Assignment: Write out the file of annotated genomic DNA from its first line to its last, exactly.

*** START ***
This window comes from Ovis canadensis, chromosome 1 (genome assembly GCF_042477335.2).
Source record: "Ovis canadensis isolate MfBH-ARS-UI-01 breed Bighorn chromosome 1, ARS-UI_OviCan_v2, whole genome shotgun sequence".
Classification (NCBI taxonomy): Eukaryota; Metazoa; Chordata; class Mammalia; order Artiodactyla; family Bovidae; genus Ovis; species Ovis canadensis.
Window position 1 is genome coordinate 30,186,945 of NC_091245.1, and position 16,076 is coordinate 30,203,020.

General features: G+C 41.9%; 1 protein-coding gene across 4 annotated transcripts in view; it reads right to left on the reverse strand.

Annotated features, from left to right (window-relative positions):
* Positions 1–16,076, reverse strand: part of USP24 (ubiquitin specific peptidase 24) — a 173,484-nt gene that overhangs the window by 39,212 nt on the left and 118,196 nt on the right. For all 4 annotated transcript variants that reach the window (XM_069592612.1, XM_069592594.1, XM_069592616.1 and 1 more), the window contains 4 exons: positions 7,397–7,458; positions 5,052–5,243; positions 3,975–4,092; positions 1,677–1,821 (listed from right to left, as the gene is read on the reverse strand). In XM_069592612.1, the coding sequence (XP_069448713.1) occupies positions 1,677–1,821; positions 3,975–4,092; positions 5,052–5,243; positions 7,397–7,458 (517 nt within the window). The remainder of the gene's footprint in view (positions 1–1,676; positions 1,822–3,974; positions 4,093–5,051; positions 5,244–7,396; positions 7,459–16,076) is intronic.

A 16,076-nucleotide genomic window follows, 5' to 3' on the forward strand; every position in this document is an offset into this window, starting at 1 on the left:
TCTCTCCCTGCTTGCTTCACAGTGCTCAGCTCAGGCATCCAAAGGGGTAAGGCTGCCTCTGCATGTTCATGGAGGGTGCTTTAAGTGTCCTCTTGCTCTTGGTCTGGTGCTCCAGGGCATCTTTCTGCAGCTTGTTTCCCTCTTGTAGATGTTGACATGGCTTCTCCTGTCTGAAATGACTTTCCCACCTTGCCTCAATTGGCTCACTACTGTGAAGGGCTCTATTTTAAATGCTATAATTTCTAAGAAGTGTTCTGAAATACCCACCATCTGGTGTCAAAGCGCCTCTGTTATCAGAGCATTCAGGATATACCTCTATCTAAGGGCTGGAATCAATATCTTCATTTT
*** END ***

This window comes from Ovis canadensis, chromosome 1 (genome assembly GCF_042477335.2).
Source record: "Ovis canadensis isolate MfBH-ARS-UI-01 breed Bighorn chromosome 1, ARS-UI_OviCan_v2, whole genome shotgun sequence".
Classification (NCBI taxonomy): Eukaryota; Metazoa; Chordata; class Mammalia; order Artiodactyla; family Bovidae; genus Ovis; species Ovis canadensis.
Window position 1 is genome coordinate 30,186,945 of NC_091245.1, and position 16,076 is coordinate 30,203,020.

General features: G+C 41.9%; 1 protein-coding gene across 4 annotated transcripts in view; it reads right to left on the reverse strand.

Annotated features, from left to right (window-relative positions):
* Positions 1–16,076, reverse strand: part of USP24 (ubiquitin specific peptidase 24) — a 173,484-nt gene that overhangs the window by 39,212 nt on the left and 118,196 nt on the right. For all 4 annotated transcript variants that reach the window (XM_069592612.1, XM_069592594.1, XM_069592616.1 and 1 more), the window contains 4 exons: positions 7,397–7,458; positions 5,052–5,243; positions 3,975–4,092; positions 1,677–1,821 (listed from right to left, as the gene is read on the reverse strand). In XM_069592612.1, the coding sequence (XP_069448713.1) occupies positions 1,677–1,821; positions 3,975–4,092; positions 5,052–5,243; positions 7,397–7,458 (517 nt within the window). The remainder of the gene's footprint in view (positions 1–1,676; positions 1,822–3,974; positions 4,093–5,051; positions 5,244–7,396; positions 7,459–16,076) is intronic.

A 16,076-nucleotide genomic window follows, 5' to 3' on the forward strand; every position in this document is an offset into this window, starting at 1 on the left:
TCTCTCCCTGCTTGCTTCACAGTGCTCAGCTCAGGCATCCAAAGGGGTAAGGCTGCCTCTGCATGTTCATGGAGGGTGCTTTAAGTGTCCTCTTGCTCTTGGTCTGGTGCTCCAGGGCATCTTTCTGCAGCTTGTTTCCCTCTTGTAGATGTTGACATGGCTTCTCCTGTCTGAAATGACTTTCCCACCTTGCCTCAATTGGCTCACTACTGTGAAGGGCTCTATTTTAAATGCTATAATTTCTAAGAAGTGTTCTGAAATACCCACCATCTGGTGTCAAAGCGCCTCTGTTATCAGAGCATTCAGGATATACCTCTATCTAAGGGCTGGAATCAATATCTTCATTTT